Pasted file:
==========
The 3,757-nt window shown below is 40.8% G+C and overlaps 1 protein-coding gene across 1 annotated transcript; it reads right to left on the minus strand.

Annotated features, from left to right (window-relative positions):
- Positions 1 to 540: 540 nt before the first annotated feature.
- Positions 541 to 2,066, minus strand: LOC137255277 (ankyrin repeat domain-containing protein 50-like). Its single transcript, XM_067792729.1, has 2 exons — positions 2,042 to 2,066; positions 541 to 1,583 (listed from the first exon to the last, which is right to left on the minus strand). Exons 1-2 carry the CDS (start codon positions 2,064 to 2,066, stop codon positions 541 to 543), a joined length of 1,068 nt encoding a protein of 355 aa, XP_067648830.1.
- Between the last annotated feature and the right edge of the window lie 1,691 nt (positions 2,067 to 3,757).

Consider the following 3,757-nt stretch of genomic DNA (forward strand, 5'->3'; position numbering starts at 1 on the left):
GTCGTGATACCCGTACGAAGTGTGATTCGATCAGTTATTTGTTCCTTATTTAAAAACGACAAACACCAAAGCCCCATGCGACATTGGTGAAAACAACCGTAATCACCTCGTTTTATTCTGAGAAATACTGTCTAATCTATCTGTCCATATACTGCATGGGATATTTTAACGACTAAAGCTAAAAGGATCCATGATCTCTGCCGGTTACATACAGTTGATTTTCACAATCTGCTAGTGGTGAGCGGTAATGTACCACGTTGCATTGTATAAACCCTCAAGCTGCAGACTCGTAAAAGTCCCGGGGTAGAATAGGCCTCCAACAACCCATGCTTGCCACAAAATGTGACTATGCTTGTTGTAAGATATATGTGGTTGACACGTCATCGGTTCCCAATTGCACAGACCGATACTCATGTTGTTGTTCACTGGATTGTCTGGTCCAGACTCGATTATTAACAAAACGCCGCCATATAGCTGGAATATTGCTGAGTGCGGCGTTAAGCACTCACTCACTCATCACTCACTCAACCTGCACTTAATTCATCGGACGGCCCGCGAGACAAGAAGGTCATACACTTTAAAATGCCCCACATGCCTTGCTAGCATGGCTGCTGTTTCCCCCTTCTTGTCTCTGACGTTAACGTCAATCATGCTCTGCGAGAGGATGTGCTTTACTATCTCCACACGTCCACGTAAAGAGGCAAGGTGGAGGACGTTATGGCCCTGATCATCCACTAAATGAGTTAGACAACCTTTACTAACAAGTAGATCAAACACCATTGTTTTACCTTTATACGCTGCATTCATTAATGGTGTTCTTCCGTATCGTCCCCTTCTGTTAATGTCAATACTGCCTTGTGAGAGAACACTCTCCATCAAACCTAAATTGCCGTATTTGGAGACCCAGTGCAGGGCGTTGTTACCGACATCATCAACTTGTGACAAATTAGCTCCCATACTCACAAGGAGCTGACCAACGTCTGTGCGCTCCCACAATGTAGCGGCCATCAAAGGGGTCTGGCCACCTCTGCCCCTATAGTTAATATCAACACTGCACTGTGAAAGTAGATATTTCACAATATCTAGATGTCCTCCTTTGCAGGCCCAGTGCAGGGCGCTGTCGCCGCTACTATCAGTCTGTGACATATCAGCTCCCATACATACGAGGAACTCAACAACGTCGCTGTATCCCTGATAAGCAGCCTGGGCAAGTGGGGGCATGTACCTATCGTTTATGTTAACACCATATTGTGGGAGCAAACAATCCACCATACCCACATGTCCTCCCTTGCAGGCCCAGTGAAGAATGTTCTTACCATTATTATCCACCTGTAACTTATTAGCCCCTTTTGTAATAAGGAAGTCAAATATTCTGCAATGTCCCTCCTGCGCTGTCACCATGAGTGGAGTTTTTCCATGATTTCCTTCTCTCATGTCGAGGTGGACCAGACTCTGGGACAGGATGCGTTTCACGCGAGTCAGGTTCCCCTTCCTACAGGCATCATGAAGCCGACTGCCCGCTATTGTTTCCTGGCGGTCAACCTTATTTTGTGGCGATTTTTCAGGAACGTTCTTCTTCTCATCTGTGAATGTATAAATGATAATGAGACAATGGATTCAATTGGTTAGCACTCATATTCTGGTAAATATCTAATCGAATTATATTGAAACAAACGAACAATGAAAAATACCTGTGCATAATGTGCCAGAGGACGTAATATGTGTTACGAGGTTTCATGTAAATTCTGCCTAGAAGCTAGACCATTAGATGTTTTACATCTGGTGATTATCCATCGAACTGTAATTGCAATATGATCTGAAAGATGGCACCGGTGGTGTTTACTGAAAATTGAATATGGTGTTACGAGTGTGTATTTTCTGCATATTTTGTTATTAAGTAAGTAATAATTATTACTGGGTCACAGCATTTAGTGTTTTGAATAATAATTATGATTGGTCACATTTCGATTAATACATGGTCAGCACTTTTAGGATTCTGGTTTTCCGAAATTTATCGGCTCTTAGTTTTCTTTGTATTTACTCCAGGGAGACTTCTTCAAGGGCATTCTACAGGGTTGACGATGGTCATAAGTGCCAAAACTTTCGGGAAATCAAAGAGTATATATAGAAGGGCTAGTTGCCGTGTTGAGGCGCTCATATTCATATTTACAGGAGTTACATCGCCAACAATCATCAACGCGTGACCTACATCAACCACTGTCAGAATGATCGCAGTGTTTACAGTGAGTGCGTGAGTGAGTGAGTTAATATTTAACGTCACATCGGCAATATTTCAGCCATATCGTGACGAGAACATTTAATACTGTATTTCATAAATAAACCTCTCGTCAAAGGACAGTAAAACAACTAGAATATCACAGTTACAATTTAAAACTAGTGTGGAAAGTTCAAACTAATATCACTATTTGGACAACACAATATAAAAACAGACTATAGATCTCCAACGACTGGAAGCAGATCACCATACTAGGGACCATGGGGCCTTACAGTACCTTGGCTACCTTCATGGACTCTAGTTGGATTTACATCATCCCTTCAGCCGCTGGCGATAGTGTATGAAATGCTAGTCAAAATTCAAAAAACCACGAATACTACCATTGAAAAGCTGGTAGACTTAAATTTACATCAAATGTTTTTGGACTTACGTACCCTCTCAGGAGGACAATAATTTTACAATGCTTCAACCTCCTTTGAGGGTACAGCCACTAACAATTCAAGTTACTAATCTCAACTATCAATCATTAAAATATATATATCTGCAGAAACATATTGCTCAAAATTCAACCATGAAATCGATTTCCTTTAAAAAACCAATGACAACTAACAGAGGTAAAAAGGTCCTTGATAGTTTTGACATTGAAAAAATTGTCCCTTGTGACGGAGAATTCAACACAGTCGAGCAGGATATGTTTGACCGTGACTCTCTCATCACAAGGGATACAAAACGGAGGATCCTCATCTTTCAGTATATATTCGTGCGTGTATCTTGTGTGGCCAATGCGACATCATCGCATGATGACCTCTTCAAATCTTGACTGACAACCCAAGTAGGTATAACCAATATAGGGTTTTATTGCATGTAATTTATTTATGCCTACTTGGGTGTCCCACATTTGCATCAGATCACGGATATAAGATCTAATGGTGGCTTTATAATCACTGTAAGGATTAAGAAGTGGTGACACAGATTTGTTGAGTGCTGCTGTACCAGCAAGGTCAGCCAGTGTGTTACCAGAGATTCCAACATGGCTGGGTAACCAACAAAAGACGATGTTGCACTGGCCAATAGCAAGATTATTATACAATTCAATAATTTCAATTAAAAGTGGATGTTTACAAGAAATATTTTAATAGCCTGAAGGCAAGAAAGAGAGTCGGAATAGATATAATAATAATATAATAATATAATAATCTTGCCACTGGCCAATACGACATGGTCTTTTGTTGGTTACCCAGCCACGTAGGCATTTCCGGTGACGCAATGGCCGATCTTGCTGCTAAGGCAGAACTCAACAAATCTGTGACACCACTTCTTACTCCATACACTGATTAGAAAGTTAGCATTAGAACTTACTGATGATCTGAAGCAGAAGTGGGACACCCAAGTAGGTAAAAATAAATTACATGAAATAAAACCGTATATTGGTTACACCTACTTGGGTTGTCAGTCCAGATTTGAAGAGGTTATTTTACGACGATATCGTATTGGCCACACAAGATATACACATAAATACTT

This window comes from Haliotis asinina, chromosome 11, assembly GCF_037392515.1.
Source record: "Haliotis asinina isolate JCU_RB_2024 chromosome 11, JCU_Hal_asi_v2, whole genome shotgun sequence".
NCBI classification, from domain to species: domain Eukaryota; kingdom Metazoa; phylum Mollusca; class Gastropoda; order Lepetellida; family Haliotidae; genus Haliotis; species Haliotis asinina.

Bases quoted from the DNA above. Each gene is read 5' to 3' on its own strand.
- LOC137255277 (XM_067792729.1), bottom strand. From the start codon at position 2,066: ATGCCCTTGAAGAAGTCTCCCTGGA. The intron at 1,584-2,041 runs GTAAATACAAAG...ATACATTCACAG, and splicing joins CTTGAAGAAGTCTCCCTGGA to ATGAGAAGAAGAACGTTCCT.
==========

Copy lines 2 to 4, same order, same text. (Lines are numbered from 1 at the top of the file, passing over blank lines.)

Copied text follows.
Annotated features, from left to right (window-relative positions):
- Positions 1 to 540: 540 nt before the first annotated feature.
- Positions 541 to 2,066, minus strand: LOC137255277 (ankyrin repeat domain-containing protein 50-like). Its single transcript, XM_067792729.1, has 2 exons — positions 2,042 to 2,066; positions 541 to 1,583 (listed from the first exon to the last, which is right to left on the minus strand). Exons 1-2 carry the CDS (start codon positions 2,064 to 2,066, stop codon positions 541 to 543), a joined length of 1,068 nt encoding a protein of 355 aa, XP_067648830.1.